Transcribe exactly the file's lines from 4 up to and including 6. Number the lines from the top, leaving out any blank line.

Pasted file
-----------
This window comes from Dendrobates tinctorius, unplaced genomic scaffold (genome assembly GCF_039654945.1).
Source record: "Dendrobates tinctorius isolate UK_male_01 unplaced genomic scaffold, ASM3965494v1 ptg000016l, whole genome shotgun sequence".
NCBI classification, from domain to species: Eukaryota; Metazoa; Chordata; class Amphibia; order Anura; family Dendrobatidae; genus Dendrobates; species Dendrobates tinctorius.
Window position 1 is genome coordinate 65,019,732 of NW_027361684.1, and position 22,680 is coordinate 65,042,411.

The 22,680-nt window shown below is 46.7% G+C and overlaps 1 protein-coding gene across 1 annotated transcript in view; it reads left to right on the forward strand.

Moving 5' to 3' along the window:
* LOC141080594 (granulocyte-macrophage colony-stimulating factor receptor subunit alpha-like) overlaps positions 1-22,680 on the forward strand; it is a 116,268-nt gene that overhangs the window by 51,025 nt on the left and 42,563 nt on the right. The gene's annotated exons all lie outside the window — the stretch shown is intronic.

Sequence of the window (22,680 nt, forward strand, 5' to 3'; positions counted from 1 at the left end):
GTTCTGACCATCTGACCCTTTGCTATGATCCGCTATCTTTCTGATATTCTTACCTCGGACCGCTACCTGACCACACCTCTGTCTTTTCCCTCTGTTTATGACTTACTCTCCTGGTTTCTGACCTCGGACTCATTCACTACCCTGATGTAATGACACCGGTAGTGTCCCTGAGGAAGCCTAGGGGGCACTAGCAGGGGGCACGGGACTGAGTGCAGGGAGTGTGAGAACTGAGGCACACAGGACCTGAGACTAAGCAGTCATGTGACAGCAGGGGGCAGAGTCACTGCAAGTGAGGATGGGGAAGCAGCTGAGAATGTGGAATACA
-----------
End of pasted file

Window position 1 is genome coordinate 65,019,732 of NW_027361684.1, and position 22,680 is coordinate 65,042,411.

The 22,680-nt window shown below is 46.7% G+C and overlaps 1 protein-coding gene across 1 annotated transcript in view; it reads left to right on the forward strand.

Moving 5' to 3' along the window: